The Razorbacks posted the seventh most wins in program history in 2016-17, as the coaching staff led the squad to 12 SEC wins for the fifth time in school history and captured six conference road victories, tying the 1994 championship team and the 2015 NCAA Tournament squad for the most in the SEC era. The Razorbacks ended the season 8-3 in their last 11 SEC road contests, the best stretch since the end of the 1993-94 and beginning of the 1994-95 seasons. Arkansas used its second-best free throw percentage in school history (.761) to post a 4-0 record in games decided by one possession and a perfect 24-0 mark when leading with two minutes left in the contest.

During his tenure with Missouri, Cleveland worked predominantly with the Tigers’ guards, and players flourished under his tutelage. In 2006-07, Cleveland’s first season at Missouri, he mentored Stefhon Hannah to Big 12 Newcomer of the Year accolades. Another Cleveland trainee, J.T. Tiller, took Co-Big 12 Defensive Player of the Year honors in 2008-09.

Executing Anderson’s style of play from the guard position has been instrumental in the team success that Cleveland has enjoyed both as a player and coach. Missouri ranked second in the nation in turnover margin for three straight seasons and led the nation in steals in 2010 (10.9 per game) and assists in 2009 (18.4 per contest). Cleveland’s last team at Missouri ranked second in the nation in both steals per game (9.7) and turnover margin (5.4). The Tigers also ranked among the nation’s top 30 in five other statistical categories, including scoring offense (10), assists per game (15), assist-turnover ratio (24), blocked shots per game (26) and scoring margin (27).

Cleveland’s coaching career started at UAB where he worked his way up from video coordinator to assistant coach. In his one year as a coach with the Blazers, UAB advanced to the first round of the NCAA Tournament and ranked third in the nation in steals per game at 10.9 per contest. UAB also led Conference USA in assists, assist-turnover ratio, turnover margin and field goal percentage, while ranking second in scoring, scoring margin and steals. Former Blazer Carldell Johnson ranked ninth in the nation in assists per game that year with 6.3 per outing, while also ranking 20th with 2.6 steals per game.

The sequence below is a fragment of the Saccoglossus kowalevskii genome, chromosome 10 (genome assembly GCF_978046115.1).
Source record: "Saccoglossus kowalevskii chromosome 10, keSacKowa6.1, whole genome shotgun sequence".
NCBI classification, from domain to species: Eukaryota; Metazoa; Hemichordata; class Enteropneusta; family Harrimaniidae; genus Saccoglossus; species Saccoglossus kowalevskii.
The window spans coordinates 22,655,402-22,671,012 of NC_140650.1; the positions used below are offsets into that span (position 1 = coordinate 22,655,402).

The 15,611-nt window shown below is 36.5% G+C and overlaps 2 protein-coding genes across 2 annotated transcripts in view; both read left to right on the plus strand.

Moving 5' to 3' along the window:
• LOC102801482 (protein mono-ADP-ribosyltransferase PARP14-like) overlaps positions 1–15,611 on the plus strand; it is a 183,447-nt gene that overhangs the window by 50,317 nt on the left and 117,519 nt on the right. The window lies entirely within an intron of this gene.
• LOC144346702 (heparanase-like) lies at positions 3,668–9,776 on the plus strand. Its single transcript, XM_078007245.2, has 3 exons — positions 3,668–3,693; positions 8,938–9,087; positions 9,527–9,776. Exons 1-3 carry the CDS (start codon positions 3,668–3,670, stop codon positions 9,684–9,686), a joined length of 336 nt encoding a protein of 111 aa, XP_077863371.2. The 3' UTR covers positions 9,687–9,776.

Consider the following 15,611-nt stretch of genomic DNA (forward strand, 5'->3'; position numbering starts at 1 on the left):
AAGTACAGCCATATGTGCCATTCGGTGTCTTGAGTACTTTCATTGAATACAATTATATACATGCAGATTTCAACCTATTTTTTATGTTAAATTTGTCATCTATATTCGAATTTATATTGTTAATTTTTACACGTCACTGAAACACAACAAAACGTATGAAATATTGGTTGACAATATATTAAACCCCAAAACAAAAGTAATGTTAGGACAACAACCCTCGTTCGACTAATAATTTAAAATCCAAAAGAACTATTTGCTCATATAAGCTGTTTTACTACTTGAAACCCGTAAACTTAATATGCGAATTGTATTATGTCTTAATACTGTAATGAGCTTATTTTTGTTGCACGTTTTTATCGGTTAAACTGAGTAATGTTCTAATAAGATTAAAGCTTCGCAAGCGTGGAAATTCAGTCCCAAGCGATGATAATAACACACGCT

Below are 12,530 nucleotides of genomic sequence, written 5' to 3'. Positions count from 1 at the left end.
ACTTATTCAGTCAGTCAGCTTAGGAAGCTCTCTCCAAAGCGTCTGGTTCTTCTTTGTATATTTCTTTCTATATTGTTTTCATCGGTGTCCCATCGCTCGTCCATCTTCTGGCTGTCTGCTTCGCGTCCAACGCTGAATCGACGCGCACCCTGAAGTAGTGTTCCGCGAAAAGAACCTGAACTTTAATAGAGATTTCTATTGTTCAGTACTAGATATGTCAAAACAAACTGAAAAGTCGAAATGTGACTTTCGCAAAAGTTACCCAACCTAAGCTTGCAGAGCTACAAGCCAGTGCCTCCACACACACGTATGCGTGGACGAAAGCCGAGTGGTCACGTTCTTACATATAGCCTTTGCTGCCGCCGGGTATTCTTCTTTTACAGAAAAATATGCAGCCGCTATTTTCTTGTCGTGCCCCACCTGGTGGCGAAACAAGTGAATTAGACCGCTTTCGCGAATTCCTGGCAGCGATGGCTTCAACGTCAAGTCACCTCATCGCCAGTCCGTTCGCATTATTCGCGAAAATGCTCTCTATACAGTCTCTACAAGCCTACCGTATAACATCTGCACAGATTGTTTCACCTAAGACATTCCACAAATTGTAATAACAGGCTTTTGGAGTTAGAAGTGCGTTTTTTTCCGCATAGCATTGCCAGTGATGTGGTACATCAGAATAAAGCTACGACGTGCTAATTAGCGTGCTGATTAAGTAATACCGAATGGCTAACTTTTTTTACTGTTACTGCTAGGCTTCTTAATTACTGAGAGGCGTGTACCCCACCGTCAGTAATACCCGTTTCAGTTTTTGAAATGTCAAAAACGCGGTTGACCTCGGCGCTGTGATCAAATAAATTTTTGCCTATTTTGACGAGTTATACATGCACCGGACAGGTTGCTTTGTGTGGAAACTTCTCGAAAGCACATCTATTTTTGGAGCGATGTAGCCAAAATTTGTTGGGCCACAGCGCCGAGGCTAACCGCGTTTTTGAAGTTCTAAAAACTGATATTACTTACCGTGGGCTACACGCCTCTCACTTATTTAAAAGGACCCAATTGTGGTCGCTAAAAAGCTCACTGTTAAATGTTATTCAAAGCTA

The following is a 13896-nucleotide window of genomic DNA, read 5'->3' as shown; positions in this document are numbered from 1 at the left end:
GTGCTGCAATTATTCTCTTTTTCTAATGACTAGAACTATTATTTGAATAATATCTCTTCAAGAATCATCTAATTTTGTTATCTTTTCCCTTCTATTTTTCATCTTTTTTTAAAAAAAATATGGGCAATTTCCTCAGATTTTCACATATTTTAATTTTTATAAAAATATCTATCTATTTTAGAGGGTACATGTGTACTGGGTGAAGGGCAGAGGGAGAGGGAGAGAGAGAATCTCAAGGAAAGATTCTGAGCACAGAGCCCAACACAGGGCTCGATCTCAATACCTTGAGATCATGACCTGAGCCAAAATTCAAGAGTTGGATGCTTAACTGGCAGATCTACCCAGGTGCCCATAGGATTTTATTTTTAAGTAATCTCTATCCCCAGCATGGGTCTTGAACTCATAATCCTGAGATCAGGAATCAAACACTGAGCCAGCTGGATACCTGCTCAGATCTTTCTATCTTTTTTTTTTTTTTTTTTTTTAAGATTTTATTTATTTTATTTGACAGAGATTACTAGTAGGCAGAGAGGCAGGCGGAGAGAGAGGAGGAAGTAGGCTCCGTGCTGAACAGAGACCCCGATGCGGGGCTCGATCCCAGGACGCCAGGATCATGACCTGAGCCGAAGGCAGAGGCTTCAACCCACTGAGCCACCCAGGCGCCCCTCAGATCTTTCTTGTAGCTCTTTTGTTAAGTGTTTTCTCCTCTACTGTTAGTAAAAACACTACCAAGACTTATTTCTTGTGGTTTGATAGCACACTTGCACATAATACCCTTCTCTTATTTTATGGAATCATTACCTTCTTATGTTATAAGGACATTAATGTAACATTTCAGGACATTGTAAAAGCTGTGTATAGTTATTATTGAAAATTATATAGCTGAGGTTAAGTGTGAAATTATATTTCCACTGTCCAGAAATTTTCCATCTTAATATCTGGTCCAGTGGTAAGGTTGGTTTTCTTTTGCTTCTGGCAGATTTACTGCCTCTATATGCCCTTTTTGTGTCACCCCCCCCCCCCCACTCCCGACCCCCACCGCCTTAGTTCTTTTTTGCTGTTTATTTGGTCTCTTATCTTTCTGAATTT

During his time at UAB and Missouri, Cleveland worked with seven eventual NBA players: first round draft pick Bobby Portis (Chicago Bulls), Donell Taylor (Washington Wizards), Squeaky Johnson (New Orleans Hornets), first round draft pick DeMarre Carroll (Brooklyn Nets), Kim English (Detroit Pistons), Marcus Denmon (San Antonio Spurs) and Phil Pressey (Boston Celtics). Cleveland was also a teammate of current Utah Jazz guard and NBA All-Star Joe Johnson, as well as Charlotte Hornets guard Jannero Pargo.

As a player for the Razorbacks, Cleveland was instrumental in Arkansas’ run to the 2000 SEC Tournament title, the only SEC Tournament championship in school history. During Arkansas’ four-day run to the tournament title, Cleveland scored 23 points, grabbed 10 rebounds, dished 10 assists and had 11 steals, all off the bench.

During Cleveland’s four-year career at Arkansas, the Razorbacks compiled a 76-50 overall record and made three trips to the NCAA Tournament. A two-year captain, Cleveland led the team in steals three times in his four seasons in Fayetteville and currently ranks tied for fifth on Arkansas’ all-time steals list with 226. Cleveland led the Razorbacks in assists two times and three-point percentage in 1999-2000.

As a prep player for Minor High School in Birmingham, Alabama, Cleveland was an all-state and all-metro player as well as the MVP of the state tournament as a senior when he led his team to the state championship.

A 2002 graduate from Arkansas with a degree in communication, he is married to Ami (Watson) and the couple have twins: Caynen Thomas and Cayden James.